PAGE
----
Losing my vocabulary, gaining a goal.

Losing my vocabulary, gaining a goal.

It was early one Sunday morning in 2008. I was on a street corner in Bristol, foggy-eyed, pushing my baby girl in a battered brown pram. I had bumped into two acquaintances. She was a mother of three children under five years, who worked four days a week. He was a father of one who headed up a division in an investment firm. 

After the usual pleasantries between the three of us, they began to discuss work. One of the woman's sentences began, ‘Well, it’s always good to triangulate your position…’

Triangulate, I thought to myself.


If I ever knew what that meant, that knowledge dissolved around the time that my daughter was conceived. I think I may have actually staggered a moment, gripped onto the foam handlebars of the pram for support.

This was the moment that I realised that there were yawping vocabulary gaps in the dictionary I carried around in my head. It had shrunk, metaphorically, from the size of a hernia-inducing tome from Chambers to a concise Oxford mini-dictionary packable in a small handbag.

After hours of sleeplessness, I had not only lost vast tranches of my vocabulary, but I had also lost most of my ability to reason and do things in sequence, such as successfully make a cup of tea. And then drink it. Some mothers of babies and toddlers I knew swore by making cups of tea in insulated mugs so that they could return to the brew hours after making it for this reason. I just developed a taste for cold tea.

The same year of the ‘Triangulate’ affair, I was invited back to the university I’d attended as an undergraduate to give a couple of talks on how I had got published. My first book, a work of non-fiction called Muses, had been published exactly four days after my first child was born.

During the Q&A session I was asked if I wrote every day. Yes, I replied confidently. I had a spiral-bound notebook by my bedside which I would reach to at all hours of night and day when the moment struck. It contained lists of how many successful feeds my baby and I had accomplished, how many soiled nappies I’d changed, and reminders to buy more infant paracetamol and pain au chocolat.

Moving on, the same undergraduate gently probed, asking if I read every day. Yes! I do! Here I was on slightly stronger territory, I felt. I had read Hello! once a week at a café while pregnant when I took a break from writing my first book. I read hand-me-down copies of Grazia while breastfeeding, I ventured.

I don't think I was the only one to imagine tumbleweed gently billowing across the room...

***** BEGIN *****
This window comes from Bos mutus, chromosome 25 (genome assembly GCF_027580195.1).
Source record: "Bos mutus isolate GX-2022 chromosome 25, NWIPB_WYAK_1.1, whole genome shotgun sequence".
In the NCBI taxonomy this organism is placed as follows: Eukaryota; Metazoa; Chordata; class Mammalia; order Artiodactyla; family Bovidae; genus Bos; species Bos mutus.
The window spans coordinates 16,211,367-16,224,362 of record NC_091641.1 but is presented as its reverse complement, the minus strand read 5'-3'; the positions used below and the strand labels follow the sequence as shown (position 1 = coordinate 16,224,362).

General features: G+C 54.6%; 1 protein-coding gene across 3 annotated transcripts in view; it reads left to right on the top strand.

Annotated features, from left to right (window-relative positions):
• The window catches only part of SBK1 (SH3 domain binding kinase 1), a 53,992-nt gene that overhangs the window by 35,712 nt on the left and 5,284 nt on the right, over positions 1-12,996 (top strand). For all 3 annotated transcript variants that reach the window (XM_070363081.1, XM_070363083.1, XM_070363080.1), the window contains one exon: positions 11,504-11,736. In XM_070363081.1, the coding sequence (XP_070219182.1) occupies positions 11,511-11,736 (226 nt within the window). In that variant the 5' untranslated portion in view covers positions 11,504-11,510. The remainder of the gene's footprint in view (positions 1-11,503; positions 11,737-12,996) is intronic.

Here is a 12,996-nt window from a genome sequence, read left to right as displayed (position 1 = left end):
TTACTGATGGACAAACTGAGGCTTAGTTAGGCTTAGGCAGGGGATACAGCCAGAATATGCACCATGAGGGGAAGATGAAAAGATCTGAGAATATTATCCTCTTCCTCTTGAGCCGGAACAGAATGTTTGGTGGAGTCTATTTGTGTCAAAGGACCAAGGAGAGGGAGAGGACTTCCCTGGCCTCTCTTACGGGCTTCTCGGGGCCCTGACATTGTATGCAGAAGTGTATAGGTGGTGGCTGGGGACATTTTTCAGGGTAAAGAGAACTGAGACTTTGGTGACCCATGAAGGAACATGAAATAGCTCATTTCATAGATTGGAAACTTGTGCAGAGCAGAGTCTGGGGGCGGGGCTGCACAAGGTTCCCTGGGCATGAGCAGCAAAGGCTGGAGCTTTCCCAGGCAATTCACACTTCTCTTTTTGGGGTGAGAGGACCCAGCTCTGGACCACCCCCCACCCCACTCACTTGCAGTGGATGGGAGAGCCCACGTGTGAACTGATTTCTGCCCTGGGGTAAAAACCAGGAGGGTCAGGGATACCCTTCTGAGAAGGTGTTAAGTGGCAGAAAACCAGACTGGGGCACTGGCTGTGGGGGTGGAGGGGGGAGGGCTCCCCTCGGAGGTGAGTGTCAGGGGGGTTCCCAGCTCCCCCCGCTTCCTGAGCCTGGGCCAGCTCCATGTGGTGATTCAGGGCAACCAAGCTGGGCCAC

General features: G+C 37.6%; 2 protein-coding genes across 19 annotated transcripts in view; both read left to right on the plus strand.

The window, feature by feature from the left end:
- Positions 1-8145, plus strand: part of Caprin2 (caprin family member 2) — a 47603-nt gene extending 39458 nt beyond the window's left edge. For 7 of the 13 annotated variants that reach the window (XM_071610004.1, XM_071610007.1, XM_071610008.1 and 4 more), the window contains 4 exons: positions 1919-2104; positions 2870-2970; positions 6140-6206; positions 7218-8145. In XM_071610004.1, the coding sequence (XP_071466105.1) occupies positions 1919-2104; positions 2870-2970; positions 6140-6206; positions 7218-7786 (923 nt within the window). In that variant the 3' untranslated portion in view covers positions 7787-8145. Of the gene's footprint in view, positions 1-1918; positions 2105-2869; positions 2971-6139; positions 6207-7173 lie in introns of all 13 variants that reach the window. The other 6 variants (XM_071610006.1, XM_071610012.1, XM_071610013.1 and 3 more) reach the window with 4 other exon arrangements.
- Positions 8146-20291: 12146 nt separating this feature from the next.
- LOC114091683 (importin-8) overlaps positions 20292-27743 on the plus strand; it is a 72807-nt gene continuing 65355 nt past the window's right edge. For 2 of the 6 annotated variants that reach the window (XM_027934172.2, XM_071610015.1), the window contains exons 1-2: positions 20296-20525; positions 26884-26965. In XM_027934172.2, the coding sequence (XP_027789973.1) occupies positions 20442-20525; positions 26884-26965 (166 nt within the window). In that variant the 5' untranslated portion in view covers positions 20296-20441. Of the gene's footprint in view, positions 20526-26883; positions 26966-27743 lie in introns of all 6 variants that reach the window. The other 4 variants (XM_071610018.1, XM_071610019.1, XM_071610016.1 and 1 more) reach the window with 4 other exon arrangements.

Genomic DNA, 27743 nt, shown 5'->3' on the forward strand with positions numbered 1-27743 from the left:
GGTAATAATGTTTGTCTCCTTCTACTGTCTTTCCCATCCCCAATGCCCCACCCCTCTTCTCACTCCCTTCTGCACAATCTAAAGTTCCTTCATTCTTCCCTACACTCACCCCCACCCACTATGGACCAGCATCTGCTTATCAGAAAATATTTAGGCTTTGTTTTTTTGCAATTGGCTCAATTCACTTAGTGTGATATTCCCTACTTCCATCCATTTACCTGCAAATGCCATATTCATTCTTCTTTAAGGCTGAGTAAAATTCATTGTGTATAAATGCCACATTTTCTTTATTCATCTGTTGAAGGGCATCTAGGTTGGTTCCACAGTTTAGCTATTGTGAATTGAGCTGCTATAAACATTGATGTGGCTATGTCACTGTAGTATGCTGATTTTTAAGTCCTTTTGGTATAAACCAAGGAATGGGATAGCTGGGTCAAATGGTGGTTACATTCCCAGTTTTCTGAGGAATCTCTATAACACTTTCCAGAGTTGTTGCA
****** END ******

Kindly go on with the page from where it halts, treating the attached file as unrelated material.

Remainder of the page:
And yet, seven years on, I stand by those two responses. They were relevant for me at that time: I didn't read much of literary merit and I certainly didn't write in those hinterland years. Outside this hallowed seat of learning - in the school of hard knocks - I was learning new lessons in early years parenting that no institution other than that of motherhood could have taught me. I don't think I could have developed the stamina to write full-length novel of over 70,000 words had I not given up most of my identity, grey matter and sleeping hours: I had to lose it all before I began again.

Five transferable skills learnt in motherhood and useful in novel writing: 

1.     How to stay awake for 72 hours without sleep if you are in protracted latent labour: useful for squeezing out the final, final, FINAL draft of your novel before submission day.

2.     How to find currency in the everyday moments of domestic life to spend in your novel. In What a Way to Go, the main protagonist Harper is awake at three a.m. when the milkman delivers a pint of milk. I could accurately describe the taste ('as if the cow had just eaten the grass') because I had drunk that self-same glass myself while I fed my baby in the small hours, content in the knowledge that I was not the only person awake.

3.     How to write in tiny, bite-sized chunks of time stolen between other important, pressing tasks such as making a third round of toast; removing lego from orifices; soaking two day's worth of porridge pans.

4.     How to have faith in what you’re doing, even when society-at-large may frown upon your priorities (getting back into your pyjamas and staying in bed with a hot water bottle and a good book after the kids are on the school bus and there is no clean cutlery in the house).

5.     How to believe in yourself, when it is easier to believe in others.

In the event, I was on maternity leave for five years, and in two of those I wrote the majority of What a Way to Go in blocks of three hours in between dropping off the kids at nursery and picking them up.

I now know the meaning of triangulate. I'm sure you do too, but just in case you've forgotten, or recently given birth here is the definition: it means to establish a new position by measuring distances between two set points.

The distance I have travelled as an author between pre-birth and post-birth land me squarely in the territory of debut novelist. I believe that I couldn't have written without experiencing those tumbleweed years where I barely read, wrote nor constructed very complicated sentences.

These days, I possess words of over five syllables in my virtual head-dictionary. I read daily –  not only in the precious half hour after my night-owl of a daughter renders herself unconscious by reading Flossie Teacake for the umpteenth time and before I conk out, but also while the kettle boils or the kids play in the garden for a few minutes. I still don't write every day, but if there is a will, I have discovered, there is always a way...